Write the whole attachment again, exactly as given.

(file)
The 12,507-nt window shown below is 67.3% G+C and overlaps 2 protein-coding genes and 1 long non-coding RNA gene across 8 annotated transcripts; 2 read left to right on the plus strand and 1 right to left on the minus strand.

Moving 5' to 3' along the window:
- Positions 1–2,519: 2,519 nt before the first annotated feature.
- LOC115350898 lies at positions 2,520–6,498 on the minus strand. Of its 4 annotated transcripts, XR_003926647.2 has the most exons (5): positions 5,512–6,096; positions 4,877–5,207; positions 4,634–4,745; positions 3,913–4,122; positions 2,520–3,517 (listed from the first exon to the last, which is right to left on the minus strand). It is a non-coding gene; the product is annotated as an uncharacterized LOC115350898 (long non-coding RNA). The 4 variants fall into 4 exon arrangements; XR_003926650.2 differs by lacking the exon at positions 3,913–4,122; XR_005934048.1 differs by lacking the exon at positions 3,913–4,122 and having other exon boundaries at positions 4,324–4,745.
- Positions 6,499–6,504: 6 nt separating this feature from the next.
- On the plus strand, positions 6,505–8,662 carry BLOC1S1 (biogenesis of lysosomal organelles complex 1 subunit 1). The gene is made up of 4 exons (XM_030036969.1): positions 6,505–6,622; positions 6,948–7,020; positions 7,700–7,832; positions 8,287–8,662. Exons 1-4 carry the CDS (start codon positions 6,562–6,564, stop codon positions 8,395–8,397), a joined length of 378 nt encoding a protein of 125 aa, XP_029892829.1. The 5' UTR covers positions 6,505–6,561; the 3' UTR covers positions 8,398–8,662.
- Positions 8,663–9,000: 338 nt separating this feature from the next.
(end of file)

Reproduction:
The 12,507-nt window shown below is 67.3% G+C and overlaps 2 protein-coding genes and 1 long non-coding RNA gene across 8 annotated transcripts; 2 read left to right on the plus strand and 1 right to left on the minus strand.

Moving 5' to 3' along the window:
- Positions 1–2,519: 2,519 nt before the first annotated feature.
- LOC115350898 lies at positions 2,520–6,498 on the minus strand. Of its 4 annotated transcripts, XR_003926647.2 has the most exons (5): positions 5,512–6,096; positions 4,877–5,207; positions 4,634–4,745; positions 3,913–4,122; positions 2,520–3,517 (listed from the first exon to the last, which is right to left on the minus strand). It is a non-coding gene; the product is annotated as an uncharacterized LOC115350898 (long non-coding RNA). The 4 variants fall into 4 exon arrangements; XR_003926650.2 differs by lacking the exon at positions 3,913–4,122; XR_005934048.1 differs by lacking the exon at positions 3,913–4,122 and having other exon boundaries at positions 4,324–4,745.
- Positions 6,499–6,504: 6 nt separating this feature from the next.
- On the plus strand, positions 6,505–8,662 carry BLOC1S1 (biogenesis of lysosomal organelles complex 1 subunit 1). The gene is made up of 4 exons (XM_030036969.1): positions 6,505–6,622; positions 6,948–7,020; positions 7,700–7,832; positions 8,287–8,662. Exons 1-4 carry the CDS (start codon positions 6,562–6,564, stop codon positions 8,395–8,397), a joined length of 378 nt encoding a protein of 125 aa, XP_029892829.1. The 5' UTR covers positions 6,505–6,561; the 3' UTR covers positions 8,398–8,662.
- Positions 8,663–9,000: 338 nt separating this feature from the next.